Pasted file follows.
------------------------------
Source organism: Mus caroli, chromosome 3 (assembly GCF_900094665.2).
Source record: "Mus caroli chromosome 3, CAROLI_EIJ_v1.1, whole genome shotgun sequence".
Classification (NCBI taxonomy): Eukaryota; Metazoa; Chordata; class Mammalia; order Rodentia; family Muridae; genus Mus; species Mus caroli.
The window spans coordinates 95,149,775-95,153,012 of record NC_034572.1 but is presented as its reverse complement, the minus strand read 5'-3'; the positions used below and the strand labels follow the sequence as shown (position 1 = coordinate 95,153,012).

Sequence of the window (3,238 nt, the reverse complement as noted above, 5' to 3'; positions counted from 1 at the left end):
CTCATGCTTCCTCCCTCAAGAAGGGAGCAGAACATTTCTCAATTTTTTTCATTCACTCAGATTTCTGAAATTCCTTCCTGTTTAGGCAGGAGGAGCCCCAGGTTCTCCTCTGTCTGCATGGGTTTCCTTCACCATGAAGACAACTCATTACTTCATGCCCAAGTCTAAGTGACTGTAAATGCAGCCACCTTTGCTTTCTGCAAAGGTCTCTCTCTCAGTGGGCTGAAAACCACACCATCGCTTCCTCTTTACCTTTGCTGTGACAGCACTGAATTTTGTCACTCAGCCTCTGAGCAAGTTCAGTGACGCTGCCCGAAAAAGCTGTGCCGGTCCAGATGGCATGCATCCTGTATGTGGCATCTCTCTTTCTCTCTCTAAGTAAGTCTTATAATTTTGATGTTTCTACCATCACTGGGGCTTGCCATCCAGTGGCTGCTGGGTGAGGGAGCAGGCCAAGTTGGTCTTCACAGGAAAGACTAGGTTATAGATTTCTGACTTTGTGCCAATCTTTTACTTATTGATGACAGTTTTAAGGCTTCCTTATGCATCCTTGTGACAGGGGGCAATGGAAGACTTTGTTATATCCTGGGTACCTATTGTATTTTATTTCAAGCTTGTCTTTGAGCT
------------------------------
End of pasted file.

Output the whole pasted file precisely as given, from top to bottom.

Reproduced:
Source organism: Mus caroli, chromosome 3 (assembly GCF_900094665.2).
Source record: "Mus caroli chromosome 3, CAROLI_EIJ_v1.1, whole genome shotgun sequence".
Classification (NCBI taxonomy): Eukaryota; Metazoa; Chordata; class Mammalia; order Rodentia; family Muridae; genus Mus; species Mus caroli.
The window spans coordinates 95,149,775-95,153,012 of record NC_034572.1 but is presented as its reverse complement, the minus strand read 5'-3'; the positions used below and the strand labels follow the sequence as shown (position 1 = coordinate 95,153,012).

Sequence of the window (3,238 nt, the reverse complement as noted above, 5' to 3'; positions counted from 1 at the left end):
CTCATGCTTCCTCCCTCAAGAAGGGAGCAGAACATTTCTCAATTTTTTTCATTCACTCAGATTTCTGAAATTCCTTCCTGTTTAGGCAGGAGGAGCCCCAGGTTCTCCTCTGTCTGCATGGGTTTCCTTCACCATGAAGACAACTCATTACTTCATGCCCAAGTCTAAGTGACTGTAAATGCAGCCACCTTTGCTTTCTGCAAAGGTCTCTCTCTCAGTGGGCTGAAAACCACACCATCGCTTCCTCTTTACCTTTGCTGTGACAGCACTGAATTTTGTCACTCAGCCTCTGAGCAAGTTCAGTGACGCTGCCCGAAAAAGCTGTGCCGGTCCAGATGGCATGCATCCTGTATGTGGCATCTCTCTTTCTCTCTCTAAGTAAGTCTTATAATTTTGATGTTTCTACCATCACTGGGGCTTGCCATCCAGTGGCTGCTGGGTGAGGGAGCAGGCCAAGTTGGTCTTCACAGGAAAGACTAGGTTATAGATTTCTGACTTTGTGCCAATCTTTTACTTATTGATGACAGTTTTAAGGCTTCCTTATGCATCCTTGTGACAGGGGGCAATGGAAGACTTTGTTATATCCTGGGTACCTATTGTATTTTATTTCAAGCTTGTCTTTGAGCT